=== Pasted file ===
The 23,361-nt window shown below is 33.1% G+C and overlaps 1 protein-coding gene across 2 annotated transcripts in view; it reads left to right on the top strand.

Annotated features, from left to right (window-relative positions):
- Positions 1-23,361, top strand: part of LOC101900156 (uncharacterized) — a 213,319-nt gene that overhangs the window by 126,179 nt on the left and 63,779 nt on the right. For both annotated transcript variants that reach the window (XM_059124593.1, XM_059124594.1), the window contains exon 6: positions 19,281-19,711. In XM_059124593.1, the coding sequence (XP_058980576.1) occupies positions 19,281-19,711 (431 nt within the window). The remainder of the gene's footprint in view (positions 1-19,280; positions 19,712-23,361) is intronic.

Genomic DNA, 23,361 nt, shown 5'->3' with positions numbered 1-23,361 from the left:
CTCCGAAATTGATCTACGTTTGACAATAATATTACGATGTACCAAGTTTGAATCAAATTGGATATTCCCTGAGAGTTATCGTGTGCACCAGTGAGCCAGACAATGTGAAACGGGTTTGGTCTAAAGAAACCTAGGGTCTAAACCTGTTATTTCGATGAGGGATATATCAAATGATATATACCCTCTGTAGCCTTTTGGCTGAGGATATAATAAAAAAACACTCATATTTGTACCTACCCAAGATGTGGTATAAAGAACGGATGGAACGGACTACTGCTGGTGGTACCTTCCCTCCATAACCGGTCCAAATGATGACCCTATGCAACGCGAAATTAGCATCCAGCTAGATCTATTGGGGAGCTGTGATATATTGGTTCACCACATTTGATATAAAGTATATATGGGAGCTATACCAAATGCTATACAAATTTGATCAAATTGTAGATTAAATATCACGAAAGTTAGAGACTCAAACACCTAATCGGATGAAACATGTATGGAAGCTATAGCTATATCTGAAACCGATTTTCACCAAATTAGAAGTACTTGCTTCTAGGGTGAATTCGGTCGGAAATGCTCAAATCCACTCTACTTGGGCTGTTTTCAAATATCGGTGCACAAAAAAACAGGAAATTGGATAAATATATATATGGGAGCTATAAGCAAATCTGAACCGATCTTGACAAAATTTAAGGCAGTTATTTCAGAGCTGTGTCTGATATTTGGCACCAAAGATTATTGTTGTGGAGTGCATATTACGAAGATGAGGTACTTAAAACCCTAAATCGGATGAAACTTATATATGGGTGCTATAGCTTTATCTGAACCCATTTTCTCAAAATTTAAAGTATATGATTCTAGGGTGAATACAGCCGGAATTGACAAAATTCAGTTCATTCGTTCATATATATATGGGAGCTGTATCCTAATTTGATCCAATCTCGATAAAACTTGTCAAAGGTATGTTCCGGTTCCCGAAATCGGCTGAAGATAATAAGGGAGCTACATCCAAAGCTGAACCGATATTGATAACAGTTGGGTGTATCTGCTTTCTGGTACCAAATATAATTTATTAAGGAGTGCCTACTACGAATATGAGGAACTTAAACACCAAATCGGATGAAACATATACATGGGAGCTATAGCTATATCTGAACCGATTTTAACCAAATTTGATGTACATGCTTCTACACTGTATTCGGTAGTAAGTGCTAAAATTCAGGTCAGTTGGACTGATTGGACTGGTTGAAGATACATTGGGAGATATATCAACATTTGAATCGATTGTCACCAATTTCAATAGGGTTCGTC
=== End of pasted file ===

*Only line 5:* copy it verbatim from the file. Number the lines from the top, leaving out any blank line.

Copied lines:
CTCCGAAATTGATCTACGTTTGACAATAATATTACGATGTACCAAGTTTGAATCAAATTGGATATTCCCTGAGAGTTATCGTGTGCACCAGTGAGCCAGACAATGTGAAACGGGTTTGGTCTAAAGAAACCTAGGGTCTAAACCTGTTATTTCGATGAGGGATATATCAAATGATATATACCCTCTGTAGCCTTTTGGCTGAGGATATAATAAAAAAACACTCATATTTGTACCTACCCAAGATGTGGTATAAAGAACGGATGGAACGGACTACTGCTGGTGGTACCTTCCCTCCATAACCGGTCCAAATGATGACCCTATGCAACGCGAAATTAGCATCCAGCTAGATCTATTGGGGAGCTGTGATATATTGGTTCACCACATTTGATATAAAGTATATATGGGAGCTATACCAAATGCTATACAAATTTGATCAAATTGTAGATTAAATATCACGAAAGTTAGAGACTCAAACACCTAATCGGATGAAACATGTATGGAAGCTATAGCTATATCTGAAACCGATTTTCACCAAATTAGAAGTACTTGCTTCTAGGGTGAATTCGGTCGGAAATGCTCAAATCCACTCTACTTGGGCTGTTTTCAAATATCGGTGCACAAAAAAACAGGAAATTGGATAAATATATATATGGGAGCTATAAGCAAATCTGAACCGATCTTGACAAAATTTAAGGCAGTTATTTCAGAGCTGTGTCTGATATTTGGCACCAAAGATTATTGTTGTGGAGTGCATATTACGAAGATGAGGTACTTAAAACCCTAAATCGGATGAAACTTATATATGGGTGCTATAGCTTTATCTGAACCCATTTTCTCAAAATTTAAAGTATATGATTCTAGGGTGAATACAGCCGGAATTGACAAAATTCAGTTCATTCGTTCATATATATATGGGAGCTGTATCCTAATTTGATCCAATCTCGATAAAACTTGTCAAAGGTATGTTCCGGTTCCCGAAATCGGCTGAAGATAATAAGGGAGCTACATCCAAAGCTGAACCGATATTGATAACAGTTGGGTGTATCTGCTTTCTGGTACCAAATATAATTTATTAAGGAGTGCCTACTACGAATATGAGGAACTTAAACACCAAATCGGATGAAACATATACATGGGAGCTATAGCTATATCTGAACCGATTTTAACCAAATTTGATGTACATGCTTCTACACTGTATTCGGTAGTAAGTGCTAAAATTCAGGTCAGTTGGACTGATTGGACTGGTTGAAGATACATTGGGAGATATATCAACATTTGAATCGATTGTCACCAATTTCAATAGGGTTCGTC